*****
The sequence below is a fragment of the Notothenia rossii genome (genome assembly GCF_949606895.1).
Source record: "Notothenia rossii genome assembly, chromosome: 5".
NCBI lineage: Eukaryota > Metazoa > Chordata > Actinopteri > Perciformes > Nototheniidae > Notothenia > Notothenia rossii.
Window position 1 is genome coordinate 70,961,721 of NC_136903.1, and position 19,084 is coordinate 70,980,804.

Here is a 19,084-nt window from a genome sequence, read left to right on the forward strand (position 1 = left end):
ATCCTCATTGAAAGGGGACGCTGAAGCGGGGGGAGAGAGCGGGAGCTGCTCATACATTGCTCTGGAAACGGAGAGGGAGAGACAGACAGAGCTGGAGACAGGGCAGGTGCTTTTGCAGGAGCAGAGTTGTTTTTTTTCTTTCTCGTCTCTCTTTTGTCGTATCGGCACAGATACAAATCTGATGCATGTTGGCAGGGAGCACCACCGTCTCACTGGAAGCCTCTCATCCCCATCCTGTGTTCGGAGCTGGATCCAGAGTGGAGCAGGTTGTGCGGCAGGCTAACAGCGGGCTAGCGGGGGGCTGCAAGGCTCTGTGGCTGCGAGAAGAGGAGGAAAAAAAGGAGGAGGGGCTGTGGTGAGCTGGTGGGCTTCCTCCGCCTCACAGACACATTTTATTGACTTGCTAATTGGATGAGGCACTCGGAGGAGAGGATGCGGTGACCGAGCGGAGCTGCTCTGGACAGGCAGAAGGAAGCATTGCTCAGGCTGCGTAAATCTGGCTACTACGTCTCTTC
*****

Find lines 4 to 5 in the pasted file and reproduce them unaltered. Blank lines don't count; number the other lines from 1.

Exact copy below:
Window position 1 is genome coordinate 70,961,721 of NC_136903.1, and position 19,084 is coordinate 70,980,804.

Here is a 19,084-nt window from a genome sequence, read left to right on the forward strand (position 1 = left end):